One of the things I love about living in a new place is the freedom you have to really get to know it. You’re not rushed. When touring, it’s much harder to figure out what’s close to what and what you’d like to do. So I thought I’d do a little series of fun “afternoons” and “mornings” (ideally 3-5 hours) of activities located together to help those wanting to enjoy London.

A Westminster Afternoon

Westminster is a typical stop for first-time tourists, but it’s also an area worth a closer look if you have the time. Naturally what most people think of is the Palace of Westminster with its Houses of Parliament and Big Ben (which is silently hidden beneath its renovation until 220180116_143418022). Tours are available on Saturdays.

Founded in 960 CE, Westminster Abbey is a must-see and even an option for those on a budget. Wednesday evenings from 4:30-6 PM you can get tickets at the door for half-off. Evensong (daily except Wednesdays) is a free way to see (parts) of the Abbey and to worship (or observe worship) in this history-laden sanctuary, but you will not be able to wander around afterwards. If you arrive before it closes at 3:30 PM, you can visit St. Margaret’s for free next door to the Abbey. (St. Margaret’s church was built so that locals would leave the monks alone in the Abbey to have their own services–I’m not kidding.) Also you can now go into upstairs filled with treasures as of June 2018!

Just a quick walk away are the Churchill War Rooms, part of the Imperial War Museum. It’s a great way to explore World War II for an hour or two. Think about dining at England’s first “posh” Indian restaurant, the Cinnamon Club.

 

A Buckingham Morning

20180221_111841The Changing of the Guard is a great experience, but it is not every day so check the schedule. Different people have different preferences on best views (the Victoria statue on the Mall, just in front of the gates, etc.), but expect that this experience will take two hours once you’re in place. You’ll want to arrive at least fifteen to thirty minutes early and likely well before that if the height of summer. If you’ve taken the Tube in, get off at Green Park and find some breakfast to tide you over (ceremony often starts about 11 AM).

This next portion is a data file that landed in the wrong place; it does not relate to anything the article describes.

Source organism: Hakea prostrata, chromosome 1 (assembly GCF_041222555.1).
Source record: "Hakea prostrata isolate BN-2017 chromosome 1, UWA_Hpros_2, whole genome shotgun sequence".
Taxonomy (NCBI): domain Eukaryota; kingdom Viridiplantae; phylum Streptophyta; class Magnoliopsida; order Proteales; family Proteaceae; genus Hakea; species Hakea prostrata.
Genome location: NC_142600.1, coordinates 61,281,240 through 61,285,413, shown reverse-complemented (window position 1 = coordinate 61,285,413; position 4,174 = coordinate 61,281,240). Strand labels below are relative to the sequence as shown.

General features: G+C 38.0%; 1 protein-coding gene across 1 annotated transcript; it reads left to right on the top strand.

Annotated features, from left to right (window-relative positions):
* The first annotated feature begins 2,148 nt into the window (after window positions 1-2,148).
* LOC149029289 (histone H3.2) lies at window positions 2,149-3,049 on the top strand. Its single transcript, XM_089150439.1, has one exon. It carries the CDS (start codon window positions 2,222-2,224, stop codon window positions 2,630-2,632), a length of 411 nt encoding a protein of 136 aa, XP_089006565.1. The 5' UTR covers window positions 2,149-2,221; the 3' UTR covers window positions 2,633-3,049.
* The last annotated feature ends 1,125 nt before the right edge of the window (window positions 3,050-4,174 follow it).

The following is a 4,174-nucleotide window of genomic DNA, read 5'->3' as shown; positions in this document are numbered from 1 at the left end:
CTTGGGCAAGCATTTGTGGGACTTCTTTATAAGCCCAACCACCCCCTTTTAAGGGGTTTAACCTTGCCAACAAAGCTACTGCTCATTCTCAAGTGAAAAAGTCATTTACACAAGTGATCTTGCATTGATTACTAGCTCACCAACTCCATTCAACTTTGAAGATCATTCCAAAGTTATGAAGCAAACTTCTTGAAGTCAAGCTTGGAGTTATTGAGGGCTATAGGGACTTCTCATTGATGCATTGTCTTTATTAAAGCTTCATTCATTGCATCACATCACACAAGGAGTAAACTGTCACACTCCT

Of course once you’ve see the guards and/or the palace, you realize you are in St. James’s Park, so take a stroll. You can also cross the Mall to see St. James’s Palace. If you head along the eastern edge of the park, maybe you’ll spy a horse or more at the Horse Guards Parade. At this point you may look to your right and recognize that you’re next to the Churchill War Rooms.  If you want more horses, check out the Household Calvary Museum. Passing through the museum, you’ll find yourself on Whitehall Street where there are options for a late lunch. Walking just a bit further, you can crane your neck to see 10 Downing St, home and office of the Prime Minister.

Additional: Tours of Buckingham Palace, Carlton House, and other royal abodes are often limited during the year (details here). For example, Buckingham Palace only opens for visitors in late July-end of September, but the Royal Mews is open most of the year.

If you find that your morning near Buckingham has turned into a day, consider trying the late Queen Mother’s favorite drink (Gin and Dubonnet-pronounced Du-bon-nay) at her hotel of choice, The Goring.

Note: I’ve listed these all together because of their close proximity, but you would have trouble doing all of this in one single day. Listing them together though might help you decide what you would want to fit into a single day.
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